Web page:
Macbeth in HMP Gartree
Rowan MacKenzie reflects on the process of rehearsing and performing an adaptation of Shakespeare’s Macbeth in a prison and what it may mean for the nine men involved.
I began as a volunteer at HMP Gartree in early 2018. Trying to establish a group of men to work on rehearsing and performing Macbeth was initially tough going. For months we struggled to get the numbers to attend. However, in July 2018 I went directly to the prison wings to encourage people to sign up and this gave me my core group of nine actors. The purpose of the drama work was to allow these men to explore beyond their imprisonment. As a member of the Milton Keynes College education team at HMP Gartree said after our performance:
Men who struggle with daily life and its problems became someone else for a short while.”
Working on the play
Before starting, I edited the script to 45 minutes and after that the actors and I made further alterations as a collective. We retained much of the original language but added in some modern dialogue, several humorous elements, and – given the highly edited version we were using – a narrator to explain the plot. The men then chose the roles they wished to play (there were no volunteers to play a female role, so I was Lady Macbeth!).
In weekly sessions at the library we worked through the script scene-by-scene and used techniques such as hot-seating (where a character is questioned by the rest of the group on their behaviour and motivation) to focus on how the characters felt.
The majority of the sessions focused on learning lines, as none of the men had ever acted before and didn’t want to put their scripts down until the final week of rehearsals. Focusing on remembering the text did impact their engagement with the characters, but by the day of the performance we had really delved into the emotions being conveyed.
Initially, a number of the men thought they would struggle with the language and were concerned about how relevant it would be – but this soon dissipated and it was great to see them supporting each other. One of the men struggled with his lines, so the rest of the ensemble helped by prompting him when needed and suggesting other creative solutions, such as writing the lines a paper scroll.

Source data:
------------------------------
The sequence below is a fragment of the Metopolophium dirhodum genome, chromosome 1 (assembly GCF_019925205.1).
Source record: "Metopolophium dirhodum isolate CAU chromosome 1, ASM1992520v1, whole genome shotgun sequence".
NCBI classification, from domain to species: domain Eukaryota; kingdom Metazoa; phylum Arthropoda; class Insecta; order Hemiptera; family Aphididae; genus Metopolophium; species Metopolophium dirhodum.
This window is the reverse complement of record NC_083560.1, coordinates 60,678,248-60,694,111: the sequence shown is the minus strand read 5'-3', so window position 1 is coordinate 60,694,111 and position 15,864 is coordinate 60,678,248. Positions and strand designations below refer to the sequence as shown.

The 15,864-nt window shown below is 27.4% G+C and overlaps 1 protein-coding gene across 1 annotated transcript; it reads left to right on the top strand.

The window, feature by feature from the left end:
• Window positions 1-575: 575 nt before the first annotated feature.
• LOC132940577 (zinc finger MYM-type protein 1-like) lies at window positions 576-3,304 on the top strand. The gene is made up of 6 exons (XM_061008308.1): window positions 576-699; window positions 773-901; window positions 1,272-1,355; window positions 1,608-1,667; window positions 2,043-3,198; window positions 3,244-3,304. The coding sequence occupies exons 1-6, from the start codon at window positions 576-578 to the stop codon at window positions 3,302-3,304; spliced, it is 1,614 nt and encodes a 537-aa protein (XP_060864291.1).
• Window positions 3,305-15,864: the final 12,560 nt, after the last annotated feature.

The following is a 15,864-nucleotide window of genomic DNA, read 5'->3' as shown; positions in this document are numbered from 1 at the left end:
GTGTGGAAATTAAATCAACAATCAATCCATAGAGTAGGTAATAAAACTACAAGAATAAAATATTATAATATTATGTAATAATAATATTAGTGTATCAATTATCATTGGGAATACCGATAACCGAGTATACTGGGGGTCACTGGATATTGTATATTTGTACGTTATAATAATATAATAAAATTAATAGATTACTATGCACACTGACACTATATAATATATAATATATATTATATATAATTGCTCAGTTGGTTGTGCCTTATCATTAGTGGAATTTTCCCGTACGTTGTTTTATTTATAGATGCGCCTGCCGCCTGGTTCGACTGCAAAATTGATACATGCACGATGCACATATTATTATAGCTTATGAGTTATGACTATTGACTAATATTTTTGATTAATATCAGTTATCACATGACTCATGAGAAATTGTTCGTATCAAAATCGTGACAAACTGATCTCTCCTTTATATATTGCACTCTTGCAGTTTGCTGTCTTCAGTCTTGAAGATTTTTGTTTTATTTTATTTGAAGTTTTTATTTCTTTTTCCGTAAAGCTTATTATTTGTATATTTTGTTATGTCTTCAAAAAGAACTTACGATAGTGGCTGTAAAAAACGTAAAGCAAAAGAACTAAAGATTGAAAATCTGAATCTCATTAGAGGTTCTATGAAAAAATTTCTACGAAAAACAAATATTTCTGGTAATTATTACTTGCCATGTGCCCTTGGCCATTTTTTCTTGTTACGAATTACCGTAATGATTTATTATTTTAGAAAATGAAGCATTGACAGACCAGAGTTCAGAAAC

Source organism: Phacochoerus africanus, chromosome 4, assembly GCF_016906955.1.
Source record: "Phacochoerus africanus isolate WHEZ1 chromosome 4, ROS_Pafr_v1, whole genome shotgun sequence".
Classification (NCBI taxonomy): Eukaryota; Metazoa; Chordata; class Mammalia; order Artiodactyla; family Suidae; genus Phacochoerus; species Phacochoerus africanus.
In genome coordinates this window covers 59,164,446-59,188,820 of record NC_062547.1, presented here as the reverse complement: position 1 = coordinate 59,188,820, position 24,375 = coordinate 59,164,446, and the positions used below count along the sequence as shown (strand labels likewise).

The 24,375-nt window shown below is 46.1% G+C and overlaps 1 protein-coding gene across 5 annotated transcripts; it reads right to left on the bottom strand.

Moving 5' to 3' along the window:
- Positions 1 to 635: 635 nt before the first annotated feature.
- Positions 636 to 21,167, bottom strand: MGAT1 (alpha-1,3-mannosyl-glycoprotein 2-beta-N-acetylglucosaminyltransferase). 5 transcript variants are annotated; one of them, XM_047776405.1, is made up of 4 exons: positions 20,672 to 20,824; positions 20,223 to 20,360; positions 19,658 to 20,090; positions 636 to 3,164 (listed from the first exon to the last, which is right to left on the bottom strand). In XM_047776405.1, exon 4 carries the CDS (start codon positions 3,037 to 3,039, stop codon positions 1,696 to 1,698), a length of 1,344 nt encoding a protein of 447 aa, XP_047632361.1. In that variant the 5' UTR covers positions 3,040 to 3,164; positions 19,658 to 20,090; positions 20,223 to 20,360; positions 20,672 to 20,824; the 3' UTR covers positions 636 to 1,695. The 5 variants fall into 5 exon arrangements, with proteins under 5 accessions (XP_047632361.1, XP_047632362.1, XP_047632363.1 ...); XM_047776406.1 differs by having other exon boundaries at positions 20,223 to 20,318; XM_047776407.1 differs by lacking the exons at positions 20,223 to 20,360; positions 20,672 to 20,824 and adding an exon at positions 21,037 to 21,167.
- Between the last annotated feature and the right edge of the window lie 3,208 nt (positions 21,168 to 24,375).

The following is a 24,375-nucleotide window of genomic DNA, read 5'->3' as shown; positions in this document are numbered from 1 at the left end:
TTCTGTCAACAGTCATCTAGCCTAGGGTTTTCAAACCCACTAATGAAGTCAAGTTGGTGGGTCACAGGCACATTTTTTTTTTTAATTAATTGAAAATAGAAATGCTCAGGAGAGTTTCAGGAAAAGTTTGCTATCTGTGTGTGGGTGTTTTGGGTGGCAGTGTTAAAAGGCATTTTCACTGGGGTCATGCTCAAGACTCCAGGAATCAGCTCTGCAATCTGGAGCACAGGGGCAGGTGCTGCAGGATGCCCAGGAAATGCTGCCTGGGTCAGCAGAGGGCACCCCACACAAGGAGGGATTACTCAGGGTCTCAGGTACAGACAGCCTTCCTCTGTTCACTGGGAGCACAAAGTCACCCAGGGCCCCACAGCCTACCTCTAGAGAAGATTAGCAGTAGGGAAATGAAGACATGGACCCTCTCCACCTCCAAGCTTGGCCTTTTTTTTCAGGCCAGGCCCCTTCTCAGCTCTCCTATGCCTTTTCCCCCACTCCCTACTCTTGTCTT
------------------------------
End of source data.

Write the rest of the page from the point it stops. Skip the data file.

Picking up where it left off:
As we moved into the final week and I asked them to really focus on how their characters were feeling with every line, the men begun to think more about the people they were inhabiting.
The actor playing Macbeth came to me with tears in his eyes at the end of one rehearsal. He was struggling with the speech that followed the news of Lady Macbeth’s death as it brought back memories of his offence and how he felt afterwards.
Many of the prisoners involved were serving life sentences for murder. We had discussed as a group how Macbeth felt after killing Duncan, with many choosing to share personal insights. However, this speech was still affecting him deeply and it was having a physical impact on his ability to remember the words. I had offered for us to cut the speech but he declined and insisted he wanted to speak the words, saying “I need to do this.” On the day of the performance he did just that with passion and authenticity. He told me afterwards, “playing Macbeth has done more for me than nine months of daily therapy.”
Although these men had committed serious offences, my role was not to judge them but instead to work with them and to help give them transferrable skills to use both inside prison and on release.
Working in a prison brings multiple challenges – lockdowns, regime changes and non-attendance by the men to some rehearsals.
We worked with minimal props as these need to be approved before they can be brought into the prison, and as a volunteer with no funding I didn’t have the budget for lavish costumes. However, a man wing-bound due to ill-health volunteered to make the crowns and daggers from cardboard and silver paper, and these took pride of place on the day of the performance.
The actors nominated a number of men to attend the final performance and they joined prison staff, including the Governor and Deputy Governor, in an audience of around 40 people.
The actors did a brilliant job and even when a few lines were forgotten they carried on valiantly, supporting each other throughout. At the end of the performance we received a standing ovation from the audience and the feedback was glowing, with a number of men asking to join future projects.
The audience commented on the “dedication of the actors” and how we made Shakespeare “accessible” and “showed the human side of individuals.” The Governor told us how impressed she was with the commitment of the ensemble and confirmed she would like the drama group to become a long-running part of the prison.
When the men were speaking to friends and staff afterwards the atmosphere was positive, jovial and above all, contained an element of equality which is often sadly lacking in prison. Through performing Shakespeare these men forgot for a while that they were in a prison chapel and instead inhabited the moors and castles of Scotland.
They became actors, not prisoners, albeit for a brief period of time. But this glimpse into another world is one they were keen to rekindle – even five minutes before we started the performance their primary concern was not on the impending production, but a reassurance that we could begin work on another play next Friday.
We will shortly begin adapting Julius Caesar (chosen by the ensemble) and hope to keep the drama growing in HMP Gartree.
Event: Applying Shakespeare ll
Guildford School of Acting, 1st June 2019
The Shakespeare Institute’s annual one-day conference considers how Shakespeare is used within applied theatre contexts. Find out more here
Images courtesy of the author